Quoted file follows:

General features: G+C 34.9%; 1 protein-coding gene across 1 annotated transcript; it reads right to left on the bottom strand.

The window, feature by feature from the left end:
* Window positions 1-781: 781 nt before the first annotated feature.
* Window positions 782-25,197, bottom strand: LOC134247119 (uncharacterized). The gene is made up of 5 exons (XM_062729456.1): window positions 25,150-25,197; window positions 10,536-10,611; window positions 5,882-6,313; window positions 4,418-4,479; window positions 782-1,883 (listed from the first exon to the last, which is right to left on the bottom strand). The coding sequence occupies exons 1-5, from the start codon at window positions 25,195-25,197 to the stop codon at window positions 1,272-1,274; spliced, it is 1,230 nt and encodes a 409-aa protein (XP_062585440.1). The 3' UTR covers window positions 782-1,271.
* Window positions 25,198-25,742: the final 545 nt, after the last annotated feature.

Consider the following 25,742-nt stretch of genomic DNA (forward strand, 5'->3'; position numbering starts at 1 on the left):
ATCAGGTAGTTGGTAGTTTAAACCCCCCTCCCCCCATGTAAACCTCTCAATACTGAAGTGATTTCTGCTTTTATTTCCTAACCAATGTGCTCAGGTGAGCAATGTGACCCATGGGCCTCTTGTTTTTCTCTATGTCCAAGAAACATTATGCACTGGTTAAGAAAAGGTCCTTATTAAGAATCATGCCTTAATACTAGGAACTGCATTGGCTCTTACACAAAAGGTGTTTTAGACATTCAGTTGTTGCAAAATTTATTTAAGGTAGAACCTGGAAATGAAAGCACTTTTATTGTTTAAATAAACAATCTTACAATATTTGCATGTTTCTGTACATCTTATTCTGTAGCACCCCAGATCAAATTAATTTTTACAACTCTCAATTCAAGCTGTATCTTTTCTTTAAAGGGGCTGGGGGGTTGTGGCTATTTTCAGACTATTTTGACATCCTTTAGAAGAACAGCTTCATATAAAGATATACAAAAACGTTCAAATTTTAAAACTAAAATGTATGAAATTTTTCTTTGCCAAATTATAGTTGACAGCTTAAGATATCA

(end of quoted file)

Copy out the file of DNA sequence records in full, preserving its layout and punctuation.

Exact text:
General features: G+C 34.9%; 1 protein-coding gene across 1 annotated transcript; it reads right to left on the bottom strand.

The window, feature by feature from the left end:
* Window positions 1-781: 781 nt before the first annotated feature.
* Window positions 782-25,197, bottom strand: LOC134247119 (uncharacterized). The gene is made up of 5 exons (XM_062729456.1): window positions 25,150-25,197; window positions 10,536-10,611; window positions 5,882-6,313; window positions 4,418-4,479; window positions 782-1,883 (listed from the first exon to the last, which is right to left on the bottom strand). The coding sequence occupies exons 1-5, from the start codon at window positions 25,195-25,197 to the stop codon at window positions 1,272-1,274; spliced, it is 1,230 nt and encodes a 409-aa protein (XP_062585440.1). The 3' UTR covers window positions 782-1,271.
* Window positions 25,198-25,742: the final 545 nt, after the last annotated feature.

Consider the following 25,742-nt stretch of genomic DNA (forward strand, 5'->3'; position numbering starts at 1 on the left):
ATCAGGTAGTTGGTAGTTTAAACCCCCCTCCCCCCATGTAAACCTCTCAATACTGAAGTGATTTCTGCTTTTATTTCCTAACCAATGTGCTCAGGTGAGCAATGTGACCCATGGGCCTCTTGTTTTTCTCTATGTCCAAGAAACATTATGCACTGGTTAAGAAAAGGTCCTTATTAAGAATCATGCCTTAATACTAGGAACTGCATTGGCTCTTACACAAAAGGTGTTTTAGACATTCAGTTGTTGCAAAATTTATTTAAGGTAGAACCTGGAAATGAAAGCACTTTTATTGTTTAAATAAACAATCTTACAATATTTGCATGTTTCTGTACATCTTATTCTGTAGCACCCCAGATCAAATTAATTTTTACAACTCTCAATTCAAGCTGTATCTTTTCTTTAAAGGGGCTGGGGGGTTGTGGCTATTTTCAGACTATTTTGACATCCTTTAGAAGAACAGCTTCATATAAAGATATACAAAAACGTTCAAATTTTAAAACTAAAATGTATGAAATTTTTCTTTGCCAAATTATAGTTGACAGCTTAAGATATCA